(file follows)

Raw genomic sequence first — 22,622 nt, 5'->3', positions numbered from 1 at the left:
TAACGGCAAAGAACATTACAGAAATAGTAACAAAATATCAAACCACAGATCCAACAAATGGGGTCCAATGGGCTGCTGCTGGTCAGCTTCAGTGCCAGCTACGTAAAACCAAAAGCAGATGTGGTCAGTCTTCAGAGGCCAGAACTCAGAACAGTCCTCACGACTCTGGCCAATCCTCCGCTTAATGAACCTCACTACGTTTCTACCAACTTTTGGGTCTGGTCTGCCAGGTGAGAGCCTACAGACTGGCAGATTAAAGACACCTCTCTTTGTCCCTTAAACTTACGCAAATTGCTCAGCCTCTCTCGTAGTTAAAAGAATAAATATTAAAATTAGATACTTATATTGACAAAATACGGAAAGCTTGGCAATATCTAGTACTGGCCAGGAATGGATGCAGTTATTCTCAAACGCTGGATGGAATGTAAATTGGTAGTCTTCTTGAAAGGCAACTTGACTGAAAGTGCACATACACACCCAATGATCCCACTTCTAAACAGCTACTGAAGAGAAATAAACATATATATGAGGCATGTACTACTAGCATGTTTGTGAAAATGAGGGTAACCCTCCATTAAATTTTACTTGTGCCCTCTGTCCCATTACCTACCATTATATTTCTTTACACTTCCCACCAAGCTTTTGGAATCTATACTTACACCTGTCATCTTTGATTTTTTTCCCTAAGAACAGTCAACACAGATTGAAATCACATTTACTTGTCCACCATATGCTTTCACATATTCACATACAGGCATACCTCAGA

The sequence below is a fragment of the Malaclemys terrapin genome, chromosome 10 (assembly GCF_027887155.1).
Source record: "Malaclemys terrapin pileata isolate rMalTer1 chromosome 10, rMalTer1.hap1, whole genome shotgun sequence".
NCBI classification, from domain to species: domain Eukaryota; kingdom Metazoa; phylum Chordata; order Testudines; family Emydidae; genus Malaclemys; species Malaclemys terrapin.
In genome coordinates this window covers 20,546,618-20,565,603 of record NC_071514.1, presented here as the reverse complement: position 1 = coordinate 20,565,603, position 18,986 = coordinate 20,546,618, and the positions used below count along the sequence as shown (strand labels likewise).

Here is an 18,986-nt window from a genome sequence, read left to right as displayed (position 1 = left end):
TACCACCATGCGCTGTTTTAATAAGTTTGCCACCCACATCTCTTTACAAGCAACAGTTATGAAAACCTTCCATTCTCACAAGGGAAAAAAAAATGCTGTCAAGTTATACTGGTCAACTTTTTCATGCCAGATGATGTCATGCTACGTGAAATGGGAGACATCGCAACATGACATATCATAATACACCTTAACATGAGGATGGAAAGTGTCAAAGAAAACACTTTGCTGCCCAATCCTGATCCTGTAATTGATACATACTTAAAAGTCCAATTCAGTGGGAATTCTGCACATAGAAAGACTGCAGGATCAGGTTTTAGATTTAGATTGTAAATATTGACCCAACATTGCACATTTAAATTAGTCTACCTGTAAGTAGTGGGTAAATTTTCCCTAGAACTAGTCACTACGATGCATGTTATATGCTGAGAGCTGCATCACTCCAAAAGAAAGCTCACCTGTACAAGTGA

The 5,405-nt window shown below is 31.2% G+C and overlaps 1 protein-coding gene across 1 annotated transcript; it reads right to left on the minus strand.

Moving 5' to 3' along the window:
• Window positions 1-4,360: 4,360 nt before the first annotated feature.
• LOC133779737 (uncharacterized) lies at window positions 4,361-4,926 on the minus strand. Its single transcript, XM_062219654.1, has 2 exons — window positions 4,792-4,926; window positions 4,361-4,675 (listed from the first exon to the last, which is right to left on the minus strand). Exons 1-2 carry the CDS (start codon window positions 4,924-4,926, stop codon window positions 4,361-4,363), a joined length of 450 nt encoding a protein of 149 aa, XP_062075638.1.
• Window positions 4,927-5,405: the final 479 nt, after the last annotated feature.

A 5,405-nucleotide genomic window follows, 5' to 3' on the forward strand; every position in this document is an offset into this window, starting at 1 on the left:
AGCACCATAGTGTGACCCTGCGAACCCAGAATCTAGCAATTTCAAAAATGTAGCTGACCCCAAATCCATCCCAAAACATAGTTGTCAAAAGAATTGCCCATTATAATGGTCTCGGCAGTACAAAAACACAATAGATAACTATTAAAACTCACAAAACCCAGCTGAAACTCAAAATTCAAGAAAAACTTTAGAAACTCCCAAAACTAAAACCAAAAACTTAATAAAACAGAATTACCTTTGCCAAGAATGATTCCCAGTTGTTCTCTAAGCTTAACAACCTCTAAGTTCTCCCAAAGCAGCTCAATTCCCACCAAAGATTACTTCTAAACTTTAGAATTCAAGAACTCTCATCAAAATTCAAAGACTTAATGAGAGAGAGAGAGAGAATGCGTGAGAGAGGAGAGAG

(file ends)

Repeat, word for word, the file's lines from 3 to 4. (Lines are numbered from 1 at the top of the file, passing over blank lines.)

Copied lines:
The sequence below is a fragment of the Malaclemys terrapin genome, chromosome 10 (assembly GCF_027887155.1).
Source record: "Malaclemys terrapin pileata isolate rMalTer1 chromosome 10, rMalTer1.hap1, whole genome shotgun sequence".